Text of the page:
The Great Wisconsinan Ice Age Mudflows Of the Southern California Coast
During the Wisconsinan Ice Age, southern California experienced coastal British Columbia type climate. Heavy rains generated numerous large mudflows that coursed down the fronts of coastal mountains. The mudflow successions are recognized in the face of the modern sea cliff on the coast at Pacific Palisades, Crystal Cove State Park, Laguna Beach/South Laguna, and San Onofre State Beach.
The mudflow successions range in thickness from 20 feet on the Laguna Beach coast to more than 100 feet at San Onofre. Approximately 50 samples were collected and analyzed for textural and compositional characteristics. Samples were obtained from a July 2008 mudflow at the Mount Whitney Fish Hatchery for comparison purposes.
These successions consist primarily of non-stratified to poorly stratified beds of mudstone, sandy mudstone, and gravelly sandy mudstone; colors range from red brown at San Onofre, brown at Crystal Cove, to dark gray at Pacific Palisades. Gravelly sand intervals are locally present indicating fluvial reworking of the mudflows.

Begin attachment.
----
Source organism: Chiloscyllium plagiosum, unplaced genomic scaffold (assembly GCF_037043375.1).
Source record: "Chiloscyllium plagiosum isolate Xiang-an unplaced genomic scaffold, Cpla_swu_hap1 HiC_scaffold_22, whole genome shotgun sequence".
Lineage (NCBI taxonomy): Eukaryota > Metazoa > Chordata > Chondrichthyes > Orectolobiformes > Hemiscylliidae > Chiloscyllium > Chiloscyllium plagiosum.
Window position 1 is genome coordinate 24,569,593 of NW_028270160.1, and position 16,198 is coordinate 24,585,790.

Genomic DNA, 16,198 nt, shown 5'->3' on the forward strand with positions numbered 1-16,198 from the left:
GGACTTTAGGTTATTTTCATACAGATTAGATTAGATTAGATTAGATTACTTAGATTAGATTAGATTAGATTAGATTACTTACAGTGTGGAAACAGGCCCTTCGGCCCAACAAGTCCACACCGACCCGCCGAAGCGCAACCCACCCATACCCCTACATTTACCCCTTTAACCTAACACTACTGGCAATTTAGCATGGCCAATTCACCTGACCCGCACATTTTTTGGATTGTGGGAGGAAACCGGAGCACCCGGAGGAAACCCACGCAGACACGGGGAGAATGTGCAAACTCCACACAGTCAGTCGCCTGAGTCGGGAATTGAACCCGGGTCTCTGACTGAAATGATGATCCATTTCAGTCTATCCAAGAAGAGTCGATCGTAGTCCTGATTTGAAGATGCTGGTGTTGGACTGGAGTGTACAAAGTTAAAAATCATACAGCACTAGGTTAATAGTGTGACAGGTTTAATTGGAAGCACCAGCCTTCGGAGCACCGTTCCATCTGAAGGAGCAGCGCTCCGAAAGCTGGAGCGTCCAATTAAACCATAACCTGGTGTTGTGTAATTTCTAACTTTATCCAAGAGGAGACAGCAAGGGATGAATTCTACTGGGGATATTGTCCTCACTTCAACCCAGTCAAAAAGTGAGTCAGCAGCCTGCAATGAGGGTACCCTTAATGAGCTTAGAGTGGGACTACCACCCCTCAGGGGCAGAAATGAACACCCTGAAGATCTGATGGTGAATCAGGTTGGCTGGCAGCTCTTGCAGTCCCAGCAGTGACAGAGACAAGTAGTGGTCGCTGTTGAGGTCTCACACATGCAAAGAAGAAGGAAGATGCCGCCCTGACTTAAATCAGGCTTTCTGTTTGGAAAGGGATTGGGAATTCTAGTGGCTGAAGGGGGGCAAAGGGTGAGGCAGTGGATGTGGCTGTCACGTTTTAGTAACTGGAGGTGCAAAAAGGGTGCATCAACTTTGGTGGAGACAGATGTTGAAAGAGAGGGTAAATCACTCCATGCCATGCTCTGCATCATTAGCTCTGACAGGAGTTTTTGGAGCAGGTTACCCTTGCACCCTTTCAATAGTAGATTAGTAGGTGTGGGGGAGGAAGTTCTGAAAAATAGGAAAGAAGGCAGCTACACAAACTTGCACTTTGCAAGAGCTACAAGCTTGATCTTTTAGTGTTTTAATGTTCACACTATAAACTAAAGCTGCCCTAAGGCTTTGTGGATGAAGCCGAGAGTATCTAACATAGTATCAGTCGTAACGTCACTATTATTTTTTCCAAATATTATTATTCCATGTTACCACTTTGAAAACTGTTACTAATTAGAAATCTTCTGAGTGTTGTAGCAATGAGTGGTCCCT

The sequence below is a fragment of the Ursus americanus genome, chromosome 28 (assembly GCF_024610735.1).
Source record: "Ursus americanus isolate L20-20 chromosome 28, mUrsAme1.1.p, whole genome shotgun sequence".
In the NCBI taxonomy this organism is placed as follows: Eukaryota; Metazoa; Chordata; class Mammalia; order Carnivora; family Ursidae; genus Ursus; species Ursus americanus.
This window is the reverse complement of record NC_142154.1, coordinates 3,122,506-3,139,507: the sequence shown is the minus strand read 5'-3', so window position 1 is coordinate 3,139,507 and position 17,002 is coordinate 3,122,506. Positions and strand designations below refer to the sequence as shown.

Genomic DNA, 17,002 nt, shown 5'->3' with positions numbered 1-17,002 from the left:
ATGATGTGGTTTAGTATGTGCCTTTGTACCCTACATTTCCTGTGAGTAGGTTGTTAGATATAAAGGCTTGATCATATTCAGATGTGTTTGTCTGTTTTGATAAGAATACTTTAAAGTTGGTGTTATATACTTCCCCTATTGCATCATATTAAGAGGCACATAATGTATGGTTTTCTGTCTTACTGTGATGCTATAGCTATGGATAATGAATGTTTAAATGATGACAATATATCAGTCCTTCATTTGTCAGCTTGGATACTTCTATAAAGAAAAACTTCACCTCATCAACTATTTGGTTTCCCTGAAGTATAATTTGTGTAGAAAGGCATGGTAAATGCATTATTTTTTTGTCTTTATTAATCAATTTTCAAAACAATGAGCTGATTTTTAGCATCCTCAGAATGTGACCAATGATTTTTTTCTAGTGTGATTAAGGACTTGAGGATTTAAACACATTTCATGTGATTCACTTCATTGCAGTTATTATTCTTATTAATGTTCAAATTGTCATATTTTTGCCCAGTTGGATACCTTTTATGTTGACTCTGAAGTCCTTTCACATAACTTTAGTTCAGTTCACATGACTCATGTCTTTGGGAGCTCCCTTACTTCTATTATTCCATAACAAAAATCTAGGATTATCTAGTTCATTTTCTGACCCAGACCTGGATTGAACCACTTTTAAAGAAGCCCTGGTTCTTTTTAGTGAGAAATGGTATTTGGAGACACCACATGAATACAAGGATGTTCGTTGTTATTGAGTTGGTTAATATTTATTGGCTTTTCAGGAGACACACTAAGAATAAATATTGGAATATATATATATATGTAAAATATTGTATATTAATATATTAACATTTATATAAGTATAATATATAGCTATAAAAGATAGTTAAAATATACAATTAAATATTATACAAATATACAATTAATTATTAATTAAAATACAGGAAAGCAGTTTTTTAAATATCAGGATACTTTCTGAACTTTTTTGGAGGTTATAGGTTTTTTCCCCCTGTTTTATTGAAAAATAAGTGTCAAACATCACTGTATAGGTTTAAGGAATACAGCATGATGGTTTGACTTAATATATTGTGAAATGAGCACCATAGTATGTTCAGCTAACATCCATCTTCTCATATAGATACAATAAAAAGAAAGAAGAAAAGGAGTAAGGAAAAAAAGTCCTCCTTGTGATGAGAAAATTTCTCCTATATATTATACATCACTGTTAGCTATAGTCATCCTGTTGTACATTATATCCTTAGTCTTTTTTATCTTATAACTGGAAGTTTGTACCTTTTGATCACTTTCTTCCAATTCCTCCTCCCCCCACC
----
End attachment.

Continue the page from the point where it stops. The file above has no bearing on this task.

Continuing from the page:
For all localities, except the Pacific Palisades, the mudflows rest on the “old” wave-cut bench that formed during the Sangamon high stand of the sea. At most localities the “old” benches had “old” beach sand, gravel, and mollusk shells on them that were buried by the mudflows.
From the great thickness of the coastal mudflow successions it can be inferred that they probably extended at least a quarter of a mile seaward from the modern-day sea cliff. The distal ends of the mudflows were destroyed and the sea cliff was formed by wave erosion during the post-Wisconsinan eustatic sea level rise. The Fish Hatchery mudflow, which traveled more than 4 miles down a slope that decreased from 5° to 2°, left a mudflow deposit 1 foot thick and serves as a modern analog of the ancient mudflows.
AAPG Search and Discovery Article #90088©2009 Pacific Section Meeting, Ventura, California, May 3-5, 2009